She’s a beach girl and I’m a farm girl, but Jodie Berndt and I have much in common. We share a love for good books, fresh candles, and old, well-crafted buildings made from wood and stone. We also have a huge heart for God’s Word, and for the way God invites us to slip our hand into His, partnering with Him to accomplish His good and pleasing purposes through our prayers. I discovered Jodie’s writing when I picked up a copy of Praying the Scriptures for Your Adult Children; now, I am thrilled to welcome Jodie and her newest release, Praying the Scriptures for Your Children: 20th Anniversary Edition to the farm’s front porch today…
My brother, David, graduated from the University of Virginia, where the commencement ceremonies include a grand procession down “The Lawn,” a walk made familiar by generations of graduates.
David was walking with a group of his friends when he spotted our parents in the crowd of onlookers. Removing himself from his peers, he threaded his way through the procession and ran over to our folks, encircling Dad’s neck and planting a kiss on his cheek in a very public display of gratitude and affection.
A few days later I received a letter from Dad describing David’s impromptu embrace and telling me how much it had meant to him as a father.
Dad went on to recount about a dozen similar memories and blessings from his children’s growing-up years, pointing out that they were “all a testimony of God’s tender mercies, one after another after another, being bestowed upon our family.”
Dad wrapped up his letter with a challenge:
“God is so faithful,” he wrote, “and we must remember to stop occasionally and ‘build an altar of thanksgiving’ before we hurry on our way.”
The Bible is bursting with altars built by those who wanted a lasting memorial of God’s faithfulness, His promises, and His life-changing power.
Noah built one after the great flood; Jacob erected one after God changed his name; Moses put one up after God gave the Israelites an incredible victory over a powerful foe.
In each of these instances — and plenty more — the altar signified the time and place where God showed up and proved His faithfulness, His power, and His love.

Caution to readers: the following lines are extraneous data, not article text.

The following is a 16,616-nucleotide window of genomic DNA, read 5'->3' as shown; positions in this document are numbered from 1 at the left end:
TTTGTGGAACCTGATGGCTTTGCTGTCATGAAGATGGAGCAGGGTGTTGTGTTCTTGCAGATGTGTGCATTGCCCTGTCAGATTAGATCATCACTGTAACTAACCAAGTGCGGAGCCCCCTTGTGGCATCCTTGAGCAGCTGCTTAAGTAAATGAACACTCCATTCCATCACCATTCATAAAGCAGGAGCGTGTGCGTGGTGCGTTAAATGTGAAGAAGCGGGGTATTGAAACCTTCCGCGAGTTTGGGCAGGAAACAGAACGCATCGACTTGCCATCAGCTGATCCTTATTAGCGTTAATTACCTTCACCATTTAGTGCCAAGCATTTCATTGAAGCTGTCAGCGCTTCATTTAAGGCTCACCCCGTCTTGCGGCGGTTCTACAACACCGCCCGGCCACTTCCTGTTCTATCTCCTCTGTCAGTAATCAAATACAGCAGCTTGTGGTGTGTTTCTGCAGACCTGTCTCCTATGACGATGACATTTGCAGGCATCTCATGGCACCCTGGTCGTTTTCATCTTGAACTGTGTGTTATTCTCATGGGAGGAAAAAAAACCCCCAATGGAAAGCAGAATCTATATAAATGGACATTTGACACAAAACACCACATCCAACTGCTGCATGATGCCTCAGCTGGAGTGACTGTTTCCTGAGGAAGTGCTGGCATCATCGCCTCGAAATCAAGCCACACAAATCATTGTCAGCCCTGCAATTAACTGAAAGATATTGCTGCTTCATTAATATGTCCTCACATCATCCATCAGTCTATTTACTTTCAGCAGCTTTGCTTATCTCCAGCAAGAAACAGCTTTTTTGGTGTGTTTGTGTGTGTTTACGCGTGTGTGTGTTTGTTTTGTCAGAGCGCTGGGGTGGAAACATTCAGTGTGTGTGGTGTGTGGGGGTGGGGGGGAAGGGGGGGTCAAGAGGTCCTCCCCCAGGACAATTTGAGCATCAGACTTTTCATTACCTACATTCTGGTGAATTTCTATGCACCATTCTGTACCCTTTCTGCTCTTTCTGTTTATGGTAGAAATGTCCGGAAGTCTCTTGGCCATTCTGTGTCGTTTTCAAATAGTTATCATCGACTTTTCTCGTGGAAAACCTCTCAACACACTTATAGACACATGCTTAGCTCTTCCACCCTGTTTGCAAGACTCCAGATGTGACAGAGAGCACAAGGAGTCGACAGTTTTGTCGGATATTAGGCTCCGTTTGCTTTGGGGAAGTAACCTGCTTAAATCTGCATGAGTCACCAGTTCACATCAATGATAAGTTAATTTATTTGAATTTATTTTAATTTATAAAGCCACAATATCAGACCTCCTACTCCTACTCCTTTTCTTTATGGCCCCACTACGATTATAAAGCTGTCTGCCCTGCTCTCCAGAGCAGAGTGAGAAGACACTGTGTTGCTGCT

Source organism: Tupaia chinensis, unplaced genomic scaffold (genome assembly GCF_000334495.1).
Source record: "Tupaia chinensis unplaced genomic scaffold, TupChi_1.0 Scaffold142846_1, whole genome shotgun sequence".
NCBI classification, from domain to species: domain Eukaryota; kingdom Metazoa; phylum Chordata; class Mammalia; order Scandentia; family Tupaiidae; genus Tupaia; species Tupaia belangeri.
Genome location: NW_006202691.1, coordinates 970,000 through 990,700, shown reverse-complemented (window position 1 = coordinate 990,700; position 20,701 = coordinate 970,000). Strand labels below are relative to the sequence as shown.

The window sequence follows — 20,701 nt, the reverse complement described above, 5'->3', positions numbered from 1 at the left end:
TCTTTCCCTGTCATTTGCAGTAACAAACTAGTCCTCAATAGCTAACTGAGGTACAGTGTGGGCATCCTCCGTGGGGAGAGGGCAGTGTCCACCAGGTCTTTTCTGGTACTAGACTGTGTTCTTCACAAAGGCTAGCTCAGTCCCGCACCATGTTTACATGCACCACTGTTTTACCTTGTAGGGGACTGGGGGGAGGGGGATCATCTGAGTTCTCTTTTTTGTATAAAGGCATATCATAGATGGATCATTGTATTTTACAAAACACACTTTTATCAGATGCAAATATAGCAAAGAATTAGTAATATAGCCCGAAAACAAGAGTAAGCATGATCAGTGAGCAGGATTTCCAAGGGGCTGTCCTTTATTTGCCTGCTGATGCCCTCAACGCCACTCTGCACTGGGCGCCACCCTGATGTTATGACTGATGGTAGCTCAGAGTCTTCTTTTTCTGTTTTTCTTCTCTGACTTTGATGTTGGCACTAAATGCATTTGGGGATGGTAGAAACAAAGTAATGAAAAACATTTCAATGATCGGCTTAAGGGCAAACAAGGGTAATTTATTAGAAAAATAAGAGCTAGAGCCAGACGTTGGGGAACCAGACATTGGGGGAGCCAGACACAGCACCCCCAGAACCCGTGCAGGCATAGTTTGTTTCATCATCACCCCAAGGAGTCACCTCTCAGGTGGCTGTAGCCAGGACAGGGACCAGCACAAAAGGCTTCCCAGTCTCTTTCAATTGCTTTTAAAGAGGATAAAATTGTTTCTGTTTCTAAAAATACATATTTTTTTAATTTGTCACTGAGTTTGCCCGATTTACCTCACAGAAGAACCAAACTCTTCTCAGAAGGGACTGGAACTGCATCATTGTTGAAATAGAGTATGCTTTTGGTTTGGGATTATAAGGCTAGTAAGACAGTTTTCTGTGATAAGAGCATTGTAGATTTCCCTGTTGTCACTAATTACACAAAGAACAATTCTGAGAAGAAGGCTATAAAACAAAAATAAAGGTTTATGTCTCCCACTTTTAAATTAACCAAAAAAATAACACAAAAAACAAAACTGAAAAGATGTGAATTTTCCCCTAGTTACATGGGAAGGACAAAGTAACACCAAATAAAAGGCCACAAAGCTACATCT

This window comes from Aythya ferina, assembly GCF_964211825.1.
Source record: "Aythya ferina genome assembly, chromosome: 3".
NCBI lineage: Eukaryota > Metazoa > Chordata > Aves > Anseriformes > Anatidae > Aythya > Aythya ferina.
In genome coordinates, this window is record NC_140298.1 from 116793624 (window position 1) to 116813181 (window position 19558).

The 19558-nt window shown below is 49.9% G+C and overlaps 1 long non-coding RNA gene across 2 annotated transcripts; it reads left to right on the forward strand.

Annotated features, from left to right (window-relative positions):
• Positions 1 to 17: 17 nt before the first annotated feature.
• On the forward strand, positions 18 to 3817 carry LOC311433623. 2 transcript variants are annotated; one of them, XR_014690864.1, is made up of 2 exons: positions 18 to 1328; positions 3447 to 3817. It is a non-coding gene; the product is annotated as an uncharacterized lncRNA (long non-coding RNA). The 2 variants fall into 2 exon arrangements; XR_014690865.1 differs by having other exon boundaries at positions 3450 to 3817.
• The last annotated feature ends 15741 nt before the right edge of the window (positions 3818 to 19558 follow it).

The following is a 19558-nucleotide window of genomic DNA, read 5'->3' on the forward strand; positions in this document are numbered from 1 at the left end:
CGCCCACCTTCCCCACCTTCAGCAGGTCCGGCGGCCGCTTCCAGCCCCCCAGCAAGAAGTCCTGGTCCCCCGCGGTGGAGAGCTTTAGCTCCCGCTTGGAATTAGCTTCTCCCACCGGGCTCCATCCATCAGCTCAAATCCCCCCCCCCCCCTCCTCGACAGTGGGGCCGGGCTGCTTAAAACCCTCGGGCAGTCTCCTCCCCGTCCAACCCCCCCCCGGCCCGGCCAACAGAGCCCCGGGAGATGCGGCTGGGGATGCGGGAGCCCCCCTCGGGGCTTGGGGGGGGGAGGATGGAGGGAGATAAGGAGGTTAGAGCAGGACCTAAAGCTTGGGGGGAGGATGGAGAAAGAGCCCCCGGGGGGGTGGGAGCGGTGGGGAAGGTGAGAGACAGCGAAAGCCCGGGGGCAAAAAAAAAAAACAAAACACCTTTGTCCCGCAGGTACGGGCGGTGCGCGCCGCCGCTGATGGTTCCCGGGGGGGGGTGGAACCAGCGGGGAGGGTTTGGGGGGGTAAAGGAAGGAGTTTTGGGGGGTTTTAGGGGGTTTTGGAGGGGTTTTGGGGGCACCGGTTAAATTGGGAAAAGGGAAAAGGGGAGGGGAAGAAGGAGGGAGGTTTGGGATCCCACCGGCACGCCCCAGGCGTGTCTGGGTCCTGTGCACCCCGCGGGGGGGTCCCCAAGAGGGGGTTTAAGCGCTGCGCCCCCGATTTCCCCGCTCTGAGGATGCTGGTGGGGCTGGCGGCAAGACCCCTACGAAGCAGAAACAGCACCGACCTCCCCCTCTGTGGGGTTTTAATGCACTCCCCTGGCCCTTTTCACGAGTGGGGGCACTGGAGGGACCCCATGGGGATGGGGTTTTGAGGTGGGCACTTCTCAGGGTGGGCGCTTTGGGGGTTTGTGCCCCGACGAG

I don’t know about you, but I am not nearly as good at building altars as I am at building to-do lists, thinking of all the things I want God to accomplish in my life and in the lives of the people I love.
Rather than thanking God for “His tender mercies, one after another,” I often find myself consumed with present concerns, unmet desires, and problems that have yet to be solved.
In Bible times, an altar was often a pile of stones set up by someone so that they (and their children, some who were yet to be born) would have a visible reminder of God’s provision and His faithfulness. I actually have a couple of stones – and one or two seashells – on which I’ve written dates and a few words or a Bible verse that speak to what God has done.
More often, though, my “altar” is simply a page or two in my journal, one where I revisit prayers (which sometimes look more like scrawls) from the previous months and thank God for how he has moved, often in ways I did not expect.
With the perspective of time, I can see how God has expanded my vision, stretched my faith, and said no to some of my longings so as to make room for His.
(I realize that this might sound sort of heady, but don’t get any ideas. My journal is not fancy. It’s got arrows and abbreviations and chicken-scratch writing that I sometimes struggle to read. But I tell myself that the Bible altars were probably no architectural masterpieces either. I imagine that, to someone who did not know their meaning, they mostly just looked like…rocks.)